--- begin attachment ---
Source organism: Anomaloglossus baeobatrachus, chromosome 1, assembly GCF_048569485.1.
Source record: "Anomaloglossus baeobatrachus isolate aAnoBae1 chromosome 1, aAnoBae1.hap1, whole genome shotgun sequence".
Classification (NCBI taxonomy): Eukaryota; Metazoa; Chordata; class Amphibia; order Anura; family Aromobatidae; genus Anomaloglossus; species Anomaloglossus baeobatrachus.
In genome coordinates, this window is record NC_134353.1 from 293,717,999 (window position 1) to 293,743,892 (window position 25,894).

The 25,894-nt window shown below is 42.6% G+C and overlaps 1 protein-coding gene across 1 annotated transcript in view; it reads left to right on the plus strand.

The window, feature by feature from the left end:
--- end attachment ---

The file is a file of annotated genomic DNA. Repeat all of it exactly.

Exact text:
Source organism: Anomaloglossus baeobatrachus, chromosome 1, assembly GCF_048569485.1.
Source record: "Anomaloglossus baeobatrachus isolate aAnoBae1 chromosome 1, aAnoBae1.hap1, whole genome shotgun sequence".
Classification (NCBI taxonomy): Eukaryota; Metazoa; Chordata; class Amphibia; order Anura; family Aromobatidae; genus Anomaloglossus; species Anomaloglossus baeobatrachus.
In genome coordinates, this window is record NC_134353.1 from 293,717,999 (window position 1) to 293,743,892 (window position 25,894).

The 25,894-nt window shown below is 42.6% G+C and overlaps 1 protein-coding gene across 1 annotated transcript in view; it reads left to right on the plus strand.

The window, feature by feature from the left end: